Google Scholar 

  • Dorin, A. (2001). Aesthetic fitness and artificial evolution for the selection of imagery from the mythical infinite library. In J. Kelemen & P. Sosík (Eds.), LNAI: Vol. 2159. Advances in artificial life (pp. 659–668). Prague: Springer. http://www.csse.monash.edu.au/~aland/PAPERS/aestheticFitness_ECAL2001.pdf.

    CrossRef  Google Scholar 

  • Driessens, E., & Verstappen, M. (2008). Natural processes and artificial procedures. In P. F. Hingston, L. C. Barone & Z. Michalewicz (Eds.), Natural computing series. Design by evolution: advances in evolutionary design (pp. 101–120). Berlin: Springer.

    CrossRef  Google Scholar 

  • Dutton, D. (2002). Aesthetic universals. In B. Gaut & D. M. Lopes (Eds.), The Routledge companion to aesthetics. London: Routledge. http://www.denisdutton.com/universals.htm.

    Google Scholar 

  • Eiben, A. E., & Smith, J. E. (2003). Introduction to evolutionary computing. Natural computing series. Berlin: Springer.

    MATH  Google Scholar 

  • Eldridge, A. C., & Dorin, A. (2009). Filterscape: energy recycling in a creative ecosystem. In M. Giacobini et al. (Eds.), Lecture notes in computer science: Vol. 5484. Applications of evolutionary computing, EvoWorkshops 2009: EvoCOMNET, EvoENVIRONMENT, EvoFIN, EvoGAMES, EvoHOT, EvoIASP, EvoINTERACTION, EvoMUSART, EvoNUM, EvoSTOC, EvoTRANSLOG, Proceedings, Tübingen, Germany, April 15–17, 2009 (pp. 508–517). Berlin: Springer.

    Google Scholar 

  • Eldridge, A. C., Dorin, A., & McCormack, J. (2008). Manipulating artificial ecosystems. In M. Giacobini et al. (Eds.), Lecture notes in computer science: Vol. 4974. Applications of evolutionary computing,EvoWorkshops 2008: EvoCOMNET, EvoFIN, EvoHOT, EvoIASP, EvoMUSART, EvoNUM, EvoSTOC, and EvoTransLog, Proceedings, Naples, Italy, March 26–28, 2008 (pp. 392–401). Berlin: Springer.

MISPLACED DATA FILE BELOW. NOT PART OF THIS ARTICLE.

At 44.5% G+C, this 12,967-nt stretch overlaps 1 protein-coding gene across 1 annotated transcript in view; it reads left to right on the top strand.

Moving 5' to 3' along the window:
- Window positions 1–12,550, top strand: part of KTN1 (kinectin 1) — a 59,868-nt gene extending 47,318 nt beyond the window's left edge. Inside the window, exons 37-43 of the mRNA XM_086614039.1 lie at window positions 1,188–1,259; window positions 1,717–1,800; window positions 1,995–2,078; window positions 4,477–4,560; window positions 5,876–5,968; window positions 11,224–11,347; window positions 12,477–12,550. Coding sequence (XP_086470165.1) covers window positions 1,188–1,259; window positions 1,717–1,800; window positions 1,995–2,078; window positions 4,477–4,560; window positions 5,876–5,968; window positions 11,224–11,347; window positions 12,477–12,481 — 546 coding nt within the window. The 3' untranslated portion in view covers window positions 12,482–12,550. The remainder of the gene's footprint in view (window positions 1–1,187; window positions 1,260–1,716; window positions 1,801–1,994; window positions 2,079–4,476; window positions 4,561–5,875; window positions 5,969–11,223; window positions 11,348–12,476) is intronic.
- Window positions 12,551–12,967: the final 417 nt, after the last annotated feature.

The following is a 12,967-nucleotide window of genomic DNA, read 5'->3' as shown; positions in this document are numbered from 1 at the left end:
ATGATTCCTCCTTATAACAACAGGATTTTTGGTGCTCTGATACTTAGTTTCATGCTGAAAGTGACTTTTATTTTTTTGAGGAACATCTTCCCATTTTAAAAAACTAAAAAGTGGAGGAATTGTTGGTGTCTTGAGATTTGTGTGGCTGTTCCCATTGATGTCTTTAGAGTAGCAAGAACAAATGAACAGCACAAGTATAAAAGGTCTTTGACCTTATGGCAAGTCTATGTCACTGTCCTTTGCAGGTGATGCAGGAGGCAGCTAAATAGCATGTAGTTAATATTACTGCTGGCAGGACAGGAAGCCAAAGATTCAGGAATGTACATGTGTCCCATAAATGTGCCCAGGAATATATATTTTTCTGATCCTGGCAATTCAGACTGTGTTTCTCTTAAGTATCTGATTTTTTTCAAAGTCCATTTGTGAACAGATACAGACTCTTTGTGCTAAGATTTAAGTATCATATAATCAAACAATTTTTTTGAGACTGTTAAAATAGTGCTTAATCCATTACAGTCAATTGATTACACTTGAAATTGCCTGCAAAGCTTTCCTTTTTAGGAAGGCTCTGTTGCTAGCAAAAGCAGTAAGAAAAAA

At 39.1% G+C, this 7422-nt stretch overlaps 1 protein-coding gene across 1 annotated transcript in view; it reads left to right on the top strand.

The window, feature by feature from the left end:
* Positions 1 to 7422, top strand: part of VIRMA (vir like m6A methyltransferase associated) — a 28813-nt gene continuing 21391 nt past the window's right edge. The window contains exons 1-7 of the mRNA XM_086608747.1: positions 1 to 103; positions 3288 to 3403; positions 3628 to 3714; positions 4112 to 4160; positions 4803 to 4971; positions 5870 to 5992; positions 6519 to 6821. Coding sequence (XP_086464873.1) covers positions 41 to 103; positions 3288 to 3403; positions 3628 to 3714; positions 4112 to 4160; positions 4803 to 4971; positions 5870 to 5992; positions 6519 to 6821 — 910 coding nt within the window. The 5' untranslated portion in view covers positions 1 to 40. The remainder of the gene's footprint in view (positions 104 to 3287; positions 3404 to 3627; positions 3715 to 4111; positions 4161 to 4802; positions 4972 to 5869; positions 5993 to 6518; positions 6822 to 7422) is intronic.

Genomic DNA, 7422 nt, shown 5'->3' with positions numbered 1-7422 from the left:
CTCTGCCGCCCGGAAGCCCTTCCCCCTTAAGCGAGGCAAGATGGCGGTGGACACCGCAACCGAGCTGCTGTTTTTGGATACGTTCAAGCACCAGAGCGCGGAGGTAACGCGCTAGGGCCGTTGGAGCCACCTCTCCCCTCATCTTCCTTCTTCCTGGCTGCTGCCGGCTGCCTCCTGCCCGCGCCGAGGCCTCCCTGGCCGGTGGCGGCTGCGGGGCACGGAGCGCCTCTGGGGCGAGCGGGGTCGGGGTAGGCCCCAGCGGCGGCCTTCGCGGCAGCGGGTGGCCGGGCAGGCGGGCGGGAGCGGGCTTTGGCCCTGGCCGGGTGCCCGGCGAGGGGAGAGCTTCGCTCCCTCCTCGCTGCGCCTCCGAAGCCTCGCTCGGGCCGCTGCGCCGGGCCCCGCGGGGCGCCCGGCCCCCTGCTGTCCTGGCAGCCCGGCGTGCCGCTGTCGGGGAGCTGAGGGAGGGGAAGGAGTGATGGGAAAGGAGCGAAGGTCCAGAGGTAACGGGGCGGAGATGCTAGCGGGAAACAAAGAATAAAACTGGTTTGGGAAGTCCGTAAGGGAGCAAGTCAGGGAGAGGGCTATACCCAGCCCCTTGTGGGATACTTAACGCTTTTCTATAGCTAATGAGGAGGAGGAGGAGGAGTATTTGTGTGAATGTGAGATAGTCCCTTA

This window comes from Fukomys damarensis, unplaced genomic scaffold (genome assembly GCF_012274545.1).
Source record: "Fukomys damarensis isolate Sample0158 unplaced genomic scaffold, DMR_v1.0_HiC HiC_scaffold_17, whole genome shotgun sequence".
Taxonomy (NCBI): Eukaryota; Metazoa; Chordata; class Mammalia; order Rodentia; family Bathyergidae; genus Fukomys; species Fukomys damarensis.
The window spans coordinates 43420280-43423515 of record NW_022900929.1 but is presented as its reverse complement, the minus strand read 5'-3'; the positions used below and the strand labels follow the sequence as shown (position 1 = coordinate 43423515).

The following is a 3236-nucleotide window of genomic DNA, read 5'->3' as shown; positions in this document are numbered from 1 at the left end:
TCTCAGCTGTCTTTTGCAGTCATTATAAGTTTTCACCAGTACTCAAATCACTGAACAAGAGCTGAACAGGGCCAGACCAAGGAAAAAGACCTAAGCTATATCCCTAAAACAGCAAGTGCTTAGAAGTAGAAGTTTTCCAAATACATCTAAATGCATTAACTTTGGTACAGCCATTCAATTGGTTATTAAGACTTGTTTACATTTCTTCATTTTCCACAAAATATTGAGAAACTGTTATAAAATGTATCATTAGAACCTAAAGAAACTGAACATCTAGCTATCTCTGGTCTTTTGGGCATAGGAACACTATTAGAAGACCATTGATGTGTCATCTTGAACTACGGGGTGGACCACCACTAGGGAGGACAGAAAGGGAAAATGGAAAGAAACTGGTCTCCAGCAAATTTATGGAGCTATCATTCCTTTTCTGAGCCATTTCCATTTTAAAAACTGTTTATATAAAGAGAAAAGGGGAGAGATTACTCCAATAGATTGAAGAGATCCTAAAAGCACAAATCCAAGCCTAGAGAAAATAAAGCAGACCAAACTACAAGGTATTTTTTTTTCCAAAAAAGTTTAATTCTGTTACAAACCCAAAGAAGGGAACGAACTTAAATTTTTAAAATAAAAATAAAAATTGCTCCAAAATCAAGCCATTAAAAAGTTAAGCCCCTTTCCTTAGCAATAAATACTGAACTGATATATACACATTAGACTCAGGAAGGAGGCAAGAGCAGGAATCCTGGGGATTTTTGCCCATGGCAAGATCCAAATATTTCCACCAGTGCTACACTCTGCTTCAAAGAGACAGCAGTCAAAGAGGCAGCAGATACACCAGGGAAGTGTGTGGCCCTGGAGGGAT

Google Scholar 

  • Fuller, M. (2005). Media ecologies: materialist energies in art and technoculture. Cambridge: MIT Press.

    Google Scholar 

  • Gamma, E., Helm, R., Johnson, R., & Vlissides, J. M. (1995). Design patterns: elements of reusable object-oriented software. Addison-Wesley professional computing series. Reading: Addison-Wesley.

    Google Scholar 

  • Harvey, I. (2004). Homeostasis and rein control: from daisyworld to active perception. In J. B. Pollack, M. A. Bedau, P. Husbands, T. Ikegami & R. A. Watson (Eds.), Ninth international conference on artificial life (pp. 309–314). Cambridge: MIT Press.

    Google Scholar 

  • Kaplinsky, J. (2006). Biomimicry versus humanism. Architectural Design, 76(1), 66–71.

    CrossRef  Google Scholar 

  • Keane, A. J., & Brown, S. M. (1996). The design of a satellite boom with enhanced vibration performance using genetic algorithm techniques. In I. C. Parmee (Ed.), Conference on adaptive computing in engineering design and control 96, P.E.D.C. (pp. 107–113).

    Google Scholar 

  • Koren, L. (2010). Which “Aesthetics” do you mean?: ten definitions. Imperfect Publishing.

    Google Scholar 

  • Lenton, T. M., & Lovelock, J. E. (2001). Daisyworld revisited: quantifying biological effects on planetary self-regulation. Tellus, 53B(3), 288–305.

    Google Scholar